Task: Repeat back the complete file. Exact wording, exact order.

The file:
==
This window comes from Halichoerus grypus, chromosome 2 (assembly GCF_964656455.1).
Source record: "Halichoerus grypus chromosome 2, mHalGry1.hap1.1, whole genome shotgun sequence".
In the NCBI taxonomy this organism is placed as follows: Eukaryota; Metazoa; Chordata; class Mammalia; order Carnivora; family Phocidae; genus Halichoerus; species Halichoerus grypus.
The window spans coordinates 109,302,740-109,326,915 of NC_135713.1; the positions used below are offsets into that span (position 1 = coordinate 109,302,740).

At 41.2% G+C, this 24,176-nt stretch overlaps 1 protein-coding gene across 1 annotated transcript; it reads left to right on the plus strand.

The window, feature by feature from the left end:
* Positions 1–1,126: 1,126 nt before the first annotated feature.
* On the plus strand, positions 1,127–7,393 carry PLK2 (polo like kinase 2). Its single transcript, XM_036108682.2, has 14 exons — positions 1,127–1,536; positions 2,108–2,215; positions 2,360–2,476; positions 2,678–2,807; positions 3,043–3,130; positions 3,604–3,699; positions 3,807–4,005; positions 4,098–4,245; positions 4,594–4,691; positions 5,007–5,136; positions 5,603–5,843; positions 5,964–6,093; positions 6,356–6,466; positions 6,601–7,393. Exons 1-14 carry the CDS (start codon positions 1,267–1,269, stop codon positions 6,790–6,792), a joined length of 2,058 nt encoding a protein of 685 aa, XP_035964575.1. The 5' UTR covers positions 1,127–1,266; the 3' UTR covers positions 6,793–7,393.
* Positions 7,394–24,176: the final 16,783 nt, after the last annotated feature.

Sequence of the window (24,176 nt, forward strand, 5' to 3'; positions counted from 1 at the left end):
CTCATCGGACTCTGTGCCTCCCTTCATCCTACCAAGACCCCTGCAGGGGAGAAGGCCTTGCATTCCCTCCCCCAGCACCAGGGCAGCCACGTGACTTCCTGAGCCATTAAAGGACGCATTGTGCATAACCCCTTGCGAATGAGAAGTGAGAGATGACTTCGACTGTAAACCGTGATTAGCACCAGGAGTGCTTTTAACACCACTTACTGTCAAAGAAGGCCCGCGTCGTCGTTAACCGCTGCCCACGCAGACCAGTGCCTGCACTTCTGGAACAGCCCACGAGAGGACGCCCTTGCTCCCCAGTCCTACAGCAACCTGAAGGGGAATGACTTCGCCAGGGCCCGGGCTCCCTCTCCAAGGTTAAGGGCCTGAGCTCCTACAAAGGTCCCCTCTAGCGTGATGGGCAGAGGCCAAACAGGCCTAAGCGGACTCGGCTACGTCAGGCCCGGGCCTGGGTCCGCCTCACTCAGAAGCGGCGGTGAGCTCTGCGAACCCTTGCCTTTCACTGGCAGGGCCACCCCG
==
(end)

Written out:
This window comes from Halichoerus grypus, chromosome 2 (assembly GCF_964656455.1).
Source record: "Halichoerus grypus chromosome 2, mHalGry1.hap1.1, whole genome shotgun sequence".
In the NCBI taxonomy this organism is placed as follows: Eukaryota; Metazoa; Chordata; class Mammalia; order Carnivora; family Phocidae; genus Halichoerus; species Halichoerus grypus.
The window spans coordinates 109,302,740-109,326,915 of NC_135713.1; the positions used below are offsets into that span (position 1 = coordinate 109,302,740).

At 41.2% G+C, this 24,176-nt stretch overlaps 1 protein-coding gene across 1 annotated transcript; it reads left to right on the plus strand.

The window, feature by feature from the left end:
* Positions 1–1,126: 1,126 nt before the first annotated feature.
* On the plus strand, positions 1,127–7,393 carry PLK2 (polo like kinase 2). Its single transcript, XM_036108682.2, has 14 exons — positions 1,127–1,536; positions 2,108–2,215; positions 2,360–2,476; positions 2,678–2,807; positions 3,043–3,130; positions 3,604–3,699; positions 3,807–4,005; positions 4,098–4,245; positions 4,594–4,691; positions 5,007–5,136; positions 5,603–5,843; positions 5,964–6,093; positions 6,356–6,466; positions 6,601–7,393. Exons 1-14 carry the CDS (start codon positions 1,267–1,269, stop codon positions 6,790–6,792), a joined length of 2,058 nt encoding a protein of 685 aa, XP_035964575.1. The 5' UTR covers positions 1,127–1,266; the 3' UTR covers positions 6,793–7,393.
* Positions 7,394–24,176: the final 16,783 nt, after the last annotated feature.

Sequence of the window (24,176 nt, forward strand, 5' to 3'; positions counted from 1 at the left end):
CTCATCGGACTCTGTGCCTCCCTTCATCCTACCAAGACCCCTGCAGGGGAGAAGGCCTTGCATTCCCTCCCCCAGCACCAGGGCAGCCACGTGACTTCCTGAGCCATTAAAGGACGCATTGTGCATAACCCCTTGCGAATGAGAAGTGAGAGATGACTTCGACTGTAAACCGTGATTAGCACCAGGAGTGCTTTTAACACCACTTACTGTCAAAGAAGGCCCGCGTCGTCGTTAACCGCTGCCCACGCAGACCAGTGCCTGCACTTCTGGAACAGCCCACGAGAGGACGCCCTTGCTCCCCAGTCCTACAGCAACCTGAAGGGGAATGACTTCGCCAGGGCCCGGGCTCCCTCTCCAAGGTTAAGGGCCTGAGCTCCTACAAAGGTCCCCTCTAGCGTGATGGGCAGAGGCCAAACAGGCCTAAGCGGACTCGGCTACGTCAGGCCCGGGCCTGGGTCCGCCTCACTCAGAAGCGGCGGTGAGCTCTGCGAACCCTTGCCTTTCACTGGCAGGGCCACCCCG